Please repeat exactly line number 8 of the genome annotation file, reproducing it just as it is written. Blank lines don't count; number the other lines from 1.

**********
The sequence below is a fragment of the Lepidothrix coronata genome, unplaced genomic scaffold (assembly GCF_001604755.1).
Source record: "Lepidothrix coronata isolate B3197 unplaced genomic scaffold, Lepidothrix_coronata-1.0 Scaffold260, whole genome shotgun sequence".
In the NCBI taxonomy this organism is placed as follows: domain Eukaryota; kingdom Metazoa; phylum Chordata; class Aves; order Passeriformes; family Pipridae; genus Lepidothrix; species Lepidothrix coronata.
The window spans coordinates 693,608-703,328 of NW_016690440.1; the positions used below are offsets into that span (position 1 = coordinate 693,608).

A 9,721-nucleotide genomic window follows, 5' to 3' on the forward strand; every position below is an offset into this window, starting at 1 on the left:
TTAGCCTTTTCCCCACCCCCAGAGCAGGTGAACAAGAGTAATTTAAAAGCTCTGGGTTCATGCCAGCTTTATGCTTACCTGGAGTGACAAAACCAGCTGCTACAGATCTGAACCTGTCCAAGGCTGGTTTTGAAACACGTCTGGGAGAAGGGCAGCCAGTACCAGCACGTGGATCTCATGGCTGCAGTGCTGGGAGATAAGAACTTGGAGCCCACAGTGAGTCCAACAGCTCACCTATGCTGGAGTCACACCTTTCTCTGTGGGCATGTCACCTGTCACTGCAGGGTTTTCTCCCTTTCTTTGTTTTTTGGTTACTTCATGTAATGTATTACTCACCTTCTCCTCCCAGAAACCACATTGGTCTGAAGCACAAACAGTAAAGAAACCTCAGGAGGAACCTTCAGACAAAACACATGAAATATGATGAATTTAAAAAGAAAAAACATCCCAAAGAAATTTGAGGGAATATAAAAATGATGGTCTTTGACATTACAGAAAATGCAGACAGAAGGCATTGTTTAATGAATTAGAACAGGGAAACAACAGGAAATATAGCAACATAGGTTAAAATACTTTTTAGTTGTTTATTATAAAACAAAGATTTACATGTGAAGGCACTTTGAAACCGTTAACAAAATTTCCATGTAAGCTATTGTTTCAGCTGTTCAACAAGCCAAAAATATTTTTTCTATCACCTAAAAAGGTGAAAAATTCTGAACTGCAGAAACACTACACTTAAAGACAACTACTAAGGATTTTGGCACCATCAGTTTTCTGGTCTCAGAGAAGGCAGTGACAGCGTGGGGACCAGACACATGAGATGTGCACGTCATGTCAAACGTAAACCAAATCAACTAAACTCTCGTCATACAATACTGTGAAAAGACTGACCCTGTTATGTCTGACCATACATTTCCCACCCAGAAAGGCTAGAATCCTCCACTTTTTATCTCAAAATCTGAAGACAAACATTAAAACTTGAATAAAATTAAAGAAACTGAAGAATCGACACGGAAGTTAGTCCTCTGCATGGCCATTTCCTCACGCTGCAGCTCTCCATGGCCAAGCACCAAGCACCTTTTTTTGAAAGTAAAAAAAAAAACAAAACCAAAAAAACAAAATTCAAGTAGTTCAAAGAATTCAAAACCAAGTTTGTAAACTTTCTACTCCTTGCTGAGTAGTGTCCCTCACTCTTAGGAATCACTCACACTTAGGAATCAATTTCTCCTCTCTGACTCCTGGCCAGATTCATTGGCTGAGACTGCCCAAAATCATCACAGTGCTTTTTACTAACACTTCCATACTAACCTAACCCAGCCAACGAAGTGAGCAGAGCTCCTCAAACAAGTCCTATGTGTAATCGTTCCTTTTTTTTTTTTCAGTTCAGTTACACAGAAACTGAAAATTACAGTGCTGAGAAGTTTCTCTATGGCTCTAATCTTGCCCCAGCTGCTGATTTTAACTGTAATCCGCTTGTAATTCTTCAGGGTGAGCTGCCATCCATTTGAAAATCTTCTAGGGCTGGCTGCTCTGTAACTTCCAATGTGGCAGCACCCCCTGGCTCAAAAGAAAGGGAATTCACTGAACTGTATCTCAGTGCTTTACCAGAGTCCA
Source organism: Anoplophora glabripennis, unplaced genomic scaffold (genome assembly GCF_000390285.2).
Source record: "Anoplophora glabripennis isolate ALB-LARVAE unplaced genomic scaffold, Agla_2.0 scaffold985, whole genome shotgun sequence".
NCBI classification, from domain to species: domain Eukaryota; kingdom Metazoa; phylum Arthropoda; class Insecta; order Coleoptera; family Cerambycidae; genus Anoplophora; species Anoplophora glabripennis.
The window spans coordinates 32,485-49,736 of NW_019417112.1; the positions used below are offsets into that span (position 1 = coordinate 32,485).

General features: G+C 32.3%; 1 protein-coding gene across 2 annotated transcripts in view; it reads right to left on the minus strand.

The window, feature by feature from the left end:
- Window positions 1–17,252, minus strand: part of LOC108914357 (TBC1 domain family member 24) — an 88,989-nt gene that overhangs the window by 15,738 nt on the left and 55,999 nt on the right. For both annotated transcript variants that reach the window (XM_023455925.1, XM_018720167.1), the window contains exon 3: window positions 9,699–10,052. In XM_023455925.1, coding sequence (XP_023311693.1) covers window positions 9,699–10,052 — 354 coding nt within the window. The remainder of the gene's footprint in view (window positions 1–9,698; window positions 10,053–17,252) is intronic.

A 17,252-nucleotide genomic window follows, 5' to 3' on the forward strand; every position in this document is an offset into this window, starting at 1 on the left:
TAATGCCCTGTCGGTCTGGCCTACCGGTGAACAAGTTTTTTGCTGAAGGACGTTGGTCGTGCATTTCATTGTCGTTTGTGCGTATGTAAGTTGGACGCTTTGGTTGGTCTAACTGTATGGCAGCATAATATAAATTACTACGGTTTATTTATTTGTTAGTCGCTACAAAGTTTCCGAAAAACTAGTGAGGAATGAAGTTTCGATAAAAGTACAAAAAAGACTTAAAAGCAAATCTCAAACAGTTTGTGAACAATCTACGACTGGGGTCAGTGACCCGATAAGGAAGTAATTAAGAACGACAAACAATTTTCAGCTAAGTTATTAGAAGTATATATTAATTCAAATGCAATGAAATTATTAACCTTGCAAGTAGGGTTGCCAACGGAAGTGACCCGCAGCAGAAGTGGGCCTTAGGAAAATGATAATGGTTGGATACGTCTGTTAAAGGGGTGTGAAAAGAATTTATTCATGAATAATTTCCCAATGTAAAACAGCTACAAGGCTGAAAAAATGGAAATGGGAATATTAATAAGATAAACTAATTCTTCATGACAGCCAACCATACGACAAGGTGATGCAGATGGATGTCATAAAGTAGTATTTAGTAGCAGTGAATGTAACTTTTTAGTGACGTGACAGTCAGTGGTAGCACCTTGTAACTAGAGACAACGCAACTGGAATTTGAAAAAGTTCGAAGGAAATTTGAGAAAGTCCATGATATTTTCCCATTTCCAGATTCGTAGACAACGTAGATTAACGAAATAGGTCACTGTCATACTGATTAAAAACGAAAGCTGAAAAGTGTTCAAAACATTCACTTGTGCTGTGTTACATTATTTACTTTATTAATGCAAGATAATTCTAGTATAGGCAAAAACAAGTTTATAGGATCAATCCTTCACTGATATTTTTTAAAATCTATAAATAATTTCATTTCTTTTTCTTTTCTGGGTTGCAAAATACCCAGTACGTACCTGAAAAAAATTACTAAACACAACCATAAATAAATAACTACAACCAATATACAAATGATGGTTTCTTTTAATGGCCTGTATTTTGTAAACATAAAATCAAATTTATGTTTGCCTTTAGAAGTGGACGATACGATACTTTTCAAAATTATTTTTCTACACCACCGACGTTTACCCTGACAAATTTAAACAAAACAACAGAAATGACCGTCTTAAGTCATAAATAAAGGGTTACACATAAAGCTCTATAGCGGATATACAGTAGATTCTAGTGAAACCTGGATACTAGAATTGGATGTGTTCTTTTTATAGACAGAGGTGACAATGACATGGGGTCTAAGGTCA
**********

Source record: "Anoplophora glabripennis isolate ALB-LARVAE unplaced genomic scaffold, Agla_2.0 scaffold985, whole genome shotgun sequence".